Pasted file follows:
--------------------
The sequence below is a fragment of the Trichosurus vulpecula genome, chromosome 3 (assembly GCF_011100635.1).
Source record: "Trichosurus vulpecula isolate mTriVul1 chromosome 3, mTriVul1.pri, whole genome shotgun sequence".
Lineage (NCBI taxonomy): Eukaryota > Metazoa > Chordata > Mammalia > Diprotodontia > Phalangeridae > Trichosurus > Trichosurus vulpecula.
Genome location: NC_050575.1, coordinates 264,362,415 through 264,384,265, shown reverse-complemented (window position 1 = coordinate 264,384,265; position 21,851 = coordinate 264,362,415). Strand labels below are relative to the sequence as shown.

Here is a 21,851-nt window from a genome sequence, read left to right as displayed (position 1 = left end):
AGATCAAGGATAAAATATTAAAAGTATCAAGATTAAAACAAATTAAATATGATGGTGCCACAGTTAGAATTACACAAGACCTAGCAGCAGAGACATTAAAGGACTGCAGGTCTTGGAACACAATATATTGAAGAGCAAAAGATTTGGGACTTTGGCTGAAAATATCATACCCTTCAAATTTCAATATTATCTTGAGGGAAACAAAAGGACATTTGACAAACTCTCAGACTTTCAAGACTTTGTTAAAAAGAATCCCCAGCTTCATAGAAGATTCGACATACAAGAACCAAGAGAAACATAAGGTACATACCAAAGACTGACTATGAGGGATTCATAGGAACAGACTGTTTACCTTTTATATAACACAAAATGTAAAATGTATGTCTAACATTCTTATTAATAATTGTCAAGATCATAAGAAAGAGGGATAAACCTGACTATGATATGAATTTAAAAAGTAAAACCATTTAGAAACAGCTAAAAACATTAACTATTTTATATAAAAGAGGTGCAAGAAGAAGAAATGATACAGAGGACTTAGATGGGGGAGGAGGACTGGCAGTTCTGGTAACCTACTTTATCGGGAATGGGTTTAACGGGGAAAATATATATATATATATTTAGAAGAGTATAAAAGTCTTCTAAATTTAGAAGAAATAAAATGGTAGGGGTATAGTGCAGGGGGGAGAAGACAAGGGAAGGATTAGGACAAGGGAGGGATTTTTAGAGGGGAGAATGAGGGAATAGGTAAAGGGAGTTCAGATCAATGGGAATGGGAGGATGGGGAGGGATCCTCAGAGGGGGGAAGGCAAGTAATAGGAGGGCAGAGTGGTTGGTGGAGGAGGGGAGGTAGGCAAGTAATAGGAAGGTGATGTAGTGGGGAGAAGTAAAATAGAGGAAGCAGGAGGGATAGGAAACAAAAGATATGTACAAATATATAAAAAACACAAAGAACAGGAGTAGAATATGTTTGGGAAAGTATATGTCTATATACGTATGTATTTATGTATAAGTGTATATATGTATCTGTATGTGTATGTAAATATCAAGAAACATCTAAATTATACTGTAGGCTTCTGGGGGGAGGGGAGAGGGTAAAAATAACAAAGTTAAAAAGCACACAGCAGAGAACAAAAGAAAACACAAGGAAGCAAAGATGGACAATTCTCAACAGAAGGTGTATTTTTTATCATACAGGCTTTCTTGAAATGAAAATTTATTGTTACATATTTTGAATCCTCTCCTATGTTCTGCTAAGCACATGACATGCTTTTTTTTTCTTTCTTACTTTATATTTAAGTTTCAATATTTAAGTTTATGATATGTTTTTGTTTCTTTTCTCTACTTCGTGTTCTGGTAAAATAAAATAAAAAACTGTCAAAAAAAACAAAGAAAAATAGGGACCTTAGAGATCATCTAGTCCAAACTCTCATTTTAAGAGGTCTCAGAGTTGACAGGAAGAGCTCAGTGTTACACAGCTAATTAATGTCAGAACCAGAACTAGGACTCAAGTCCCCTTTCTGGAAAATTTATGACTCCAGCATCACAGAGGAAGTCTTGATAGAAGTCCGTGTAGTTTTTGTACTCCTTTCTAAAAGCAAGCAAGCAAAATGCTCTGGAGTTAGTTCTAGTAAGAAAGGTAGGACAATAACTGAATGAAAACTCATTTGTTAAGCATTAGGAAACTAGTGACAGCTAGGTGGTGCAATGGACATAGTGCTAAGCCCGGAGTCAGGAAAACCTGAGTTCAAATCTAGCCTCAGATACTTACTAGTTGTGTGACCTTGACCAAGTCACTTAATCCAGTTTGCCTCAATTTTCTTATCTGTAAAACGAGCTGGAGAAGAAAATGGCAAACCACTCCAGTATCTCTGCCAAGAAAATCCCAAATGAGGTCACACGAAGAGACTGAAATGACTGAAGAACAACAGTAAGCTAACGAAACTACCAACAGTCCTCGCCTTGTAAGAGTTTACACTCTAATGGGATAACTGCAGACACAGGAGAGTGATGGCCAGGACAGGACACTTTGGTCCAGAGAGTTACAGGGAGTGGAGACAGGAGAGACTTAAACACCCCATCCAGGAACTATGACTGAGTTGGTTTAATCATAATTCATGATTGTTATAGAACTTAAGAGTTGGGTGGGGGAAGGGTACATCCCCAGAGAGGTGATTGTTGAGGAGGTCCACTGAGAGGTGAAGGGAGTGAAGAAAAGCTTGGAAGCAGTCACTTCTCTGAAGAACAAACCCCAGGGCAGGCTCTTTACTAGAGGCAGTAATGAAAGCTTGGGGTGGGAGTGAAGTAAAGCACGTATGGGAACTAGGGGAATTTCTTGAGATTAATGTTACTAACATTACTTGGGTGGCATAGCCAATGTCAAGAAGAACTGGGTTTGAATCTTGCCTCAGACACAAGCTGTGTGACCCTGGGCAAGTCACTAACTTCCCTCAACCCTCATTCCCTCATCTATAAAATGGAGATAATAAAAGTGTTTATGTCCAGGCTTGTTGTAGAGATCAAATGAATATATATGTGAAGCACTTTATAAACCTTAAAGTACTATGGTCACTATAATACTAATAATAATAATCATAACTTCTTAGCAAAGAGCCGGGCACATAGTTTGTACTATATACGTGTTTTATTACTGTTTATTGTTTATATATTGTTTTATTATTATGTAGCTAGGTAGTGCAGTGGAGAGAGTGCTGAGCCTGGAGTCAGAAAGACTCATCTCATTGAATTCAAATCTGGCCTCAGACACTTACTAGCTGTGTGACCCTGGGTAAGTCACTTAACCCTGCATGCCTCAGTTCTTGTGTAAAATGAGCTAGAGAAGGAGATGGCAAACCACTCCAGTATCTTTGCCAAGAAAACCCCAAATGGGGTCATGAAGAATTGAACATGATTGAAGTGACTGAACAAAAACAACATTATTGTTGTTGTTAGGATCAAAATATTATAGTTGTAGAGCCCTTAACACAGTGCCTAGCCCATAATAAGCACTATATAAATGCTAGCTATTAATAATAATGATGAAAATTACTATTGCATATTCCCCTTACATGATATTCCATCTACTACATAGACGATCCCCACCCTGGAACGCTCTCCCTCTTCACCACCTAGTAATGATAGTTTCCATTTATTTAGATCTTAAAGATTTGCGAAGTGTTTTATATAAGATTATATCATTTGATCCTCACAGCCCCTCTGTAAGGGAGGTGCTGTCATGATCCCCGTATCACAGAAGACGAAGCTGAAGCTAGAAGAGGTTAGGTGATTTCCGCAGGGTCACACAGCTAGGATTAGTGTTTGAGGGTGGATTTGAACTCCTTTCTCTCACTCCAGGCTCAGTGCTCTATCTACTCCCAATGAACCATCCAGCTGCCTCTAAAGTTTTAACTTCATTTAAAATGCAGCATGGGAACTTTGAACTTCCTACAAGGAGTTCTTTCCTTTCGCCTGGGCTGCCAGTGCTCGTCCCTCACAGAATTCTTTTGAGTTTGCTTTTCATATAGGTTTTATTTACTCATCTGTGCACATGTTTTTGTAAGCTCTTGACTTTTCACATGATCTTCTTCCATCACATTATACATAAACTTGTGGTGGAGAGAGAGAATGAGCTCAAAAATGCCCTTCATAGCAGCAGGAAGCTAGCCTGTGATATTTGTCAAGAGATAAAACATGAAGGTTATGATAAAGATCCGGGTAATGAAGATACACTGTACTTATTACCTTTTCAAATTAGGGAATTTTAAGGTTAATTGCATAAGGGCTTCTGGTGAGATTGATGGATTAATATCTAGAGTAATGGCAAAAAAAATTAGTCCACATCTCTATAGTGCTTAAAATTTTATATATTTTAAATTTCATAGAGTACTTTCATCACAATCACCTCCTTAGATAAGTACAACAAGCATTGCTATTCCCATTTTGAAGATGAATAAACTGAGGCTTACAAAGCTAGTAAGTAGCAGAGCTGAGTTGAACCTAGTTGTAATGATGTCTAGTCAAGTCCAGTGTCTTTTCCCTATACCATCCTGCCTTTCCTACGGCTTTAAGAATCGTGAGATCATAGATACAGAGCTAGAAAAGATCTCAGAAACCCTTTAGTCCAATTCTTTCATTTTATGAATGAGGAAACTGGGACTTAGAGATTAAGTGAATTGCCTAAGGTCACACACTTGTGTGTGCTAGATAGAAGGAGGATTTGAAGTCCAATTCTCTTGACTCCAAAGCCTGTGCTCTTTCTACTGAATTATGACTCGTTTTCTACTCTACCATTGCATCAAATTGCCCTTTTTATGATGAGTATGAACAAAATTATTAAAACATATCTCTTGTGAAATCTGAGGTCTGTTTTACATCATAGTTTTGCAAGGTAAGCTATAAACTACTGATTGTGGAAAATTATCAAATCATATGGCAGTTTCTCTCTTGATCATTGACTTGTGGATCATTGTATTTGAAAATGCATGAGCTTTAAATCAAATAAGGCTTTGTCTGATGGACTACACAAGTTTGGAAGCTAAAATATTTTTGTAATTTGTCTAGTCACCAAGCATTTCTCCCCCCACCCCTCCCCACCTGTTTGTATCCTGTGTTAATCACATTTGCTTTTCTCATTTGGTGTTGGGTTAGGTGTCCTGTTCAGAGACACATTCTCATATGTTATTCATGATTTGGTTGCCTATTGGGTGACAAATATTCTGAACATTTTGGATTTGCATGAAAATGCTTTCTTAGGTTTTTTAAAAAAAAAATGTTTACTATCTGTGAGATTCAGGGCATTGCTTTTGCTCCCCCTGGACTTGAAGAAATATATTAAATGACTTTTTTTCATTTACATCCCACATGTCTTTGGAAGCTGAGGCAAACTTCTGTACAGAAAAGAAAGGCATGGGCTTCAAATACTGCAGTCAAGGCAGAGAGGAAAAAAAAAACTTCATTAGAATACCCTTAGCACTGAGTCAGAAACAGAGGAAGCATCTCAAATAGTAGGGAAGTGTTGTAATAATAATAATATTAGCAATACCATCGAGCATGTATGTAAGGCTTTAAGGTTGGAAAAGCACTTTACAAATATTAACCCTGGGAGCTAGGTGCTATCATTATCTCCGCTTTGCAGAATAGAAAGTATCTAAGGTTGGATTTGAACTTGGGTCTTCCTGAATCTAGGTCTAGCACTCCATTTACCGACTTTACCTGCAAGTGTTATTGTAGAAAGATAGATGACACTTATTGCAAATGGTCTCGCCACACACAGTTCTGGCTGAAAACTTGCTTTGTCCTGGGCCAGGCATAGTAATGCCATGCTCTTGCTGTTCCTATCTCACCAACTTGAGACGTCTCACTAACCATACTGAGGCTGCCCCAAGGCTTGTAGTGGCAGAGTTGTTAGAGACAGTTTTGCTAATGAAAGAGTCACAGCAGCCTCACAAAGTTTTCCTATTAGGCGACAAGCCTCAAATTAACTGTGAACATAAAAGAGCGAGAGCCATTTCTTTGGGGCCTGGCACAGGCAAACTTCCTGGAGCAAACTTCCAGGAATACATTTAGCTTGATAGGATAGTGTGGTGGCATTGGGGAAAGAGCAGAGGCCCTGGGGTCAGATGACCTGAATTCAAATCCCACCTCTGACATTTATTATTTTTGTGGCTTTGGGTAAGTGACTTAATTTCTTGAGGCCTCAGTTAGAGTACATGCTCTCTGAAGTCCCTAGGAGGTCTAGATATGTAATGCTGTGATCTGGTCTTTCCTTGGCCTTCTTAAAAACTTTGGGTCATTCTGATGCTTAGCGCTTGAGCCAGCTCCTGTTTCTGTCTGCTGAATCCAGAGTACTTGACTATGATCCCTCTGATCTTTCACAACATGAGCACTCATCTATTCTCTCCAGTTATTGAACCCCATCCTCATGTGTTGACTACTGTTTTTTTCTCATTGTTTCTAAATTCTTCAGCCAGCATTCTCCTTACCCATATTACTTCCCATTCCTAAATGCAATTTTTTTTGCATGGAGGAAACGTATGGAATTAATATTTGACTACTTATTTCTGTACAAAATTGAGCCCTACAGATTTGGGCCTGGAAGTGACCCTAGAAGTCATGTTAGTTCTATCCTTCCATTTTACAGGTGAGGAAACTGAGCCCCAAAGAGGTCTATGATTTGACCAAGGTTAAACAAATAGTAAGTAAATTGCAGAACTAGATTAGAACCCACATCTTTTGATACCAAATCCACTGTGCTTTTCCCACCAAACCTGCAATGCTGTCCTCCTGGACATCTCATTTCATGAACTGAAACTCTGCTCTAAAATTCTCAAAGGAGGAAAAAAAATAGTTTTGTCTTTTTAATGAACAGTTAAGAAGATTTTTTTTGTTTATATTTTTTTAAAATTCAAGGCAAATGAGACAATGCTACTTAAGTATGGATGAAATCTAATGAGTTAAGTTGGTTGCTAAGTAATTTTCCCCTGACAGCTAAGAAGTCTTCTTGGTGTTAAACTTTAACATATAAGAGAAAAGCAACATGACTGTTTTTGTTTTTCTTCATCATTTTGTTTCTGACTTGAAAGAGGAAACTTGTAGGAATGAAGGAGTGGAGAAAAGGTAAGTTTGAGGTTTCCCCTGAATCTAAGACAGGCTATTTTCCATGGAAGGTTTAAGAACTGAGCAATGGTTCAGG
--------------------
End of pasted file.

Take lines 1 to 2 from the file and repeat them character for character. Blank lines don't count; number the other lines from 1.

The sequence below is a fragment of the Trichosurus vulpecula genome, chromosome 3 (assembly GCF_011100635.1).
Source record: "Trichosurus vulpecula isolate mTriVul1 chromosome 3, mTriVul1.pri, whole genome shotgun sequence".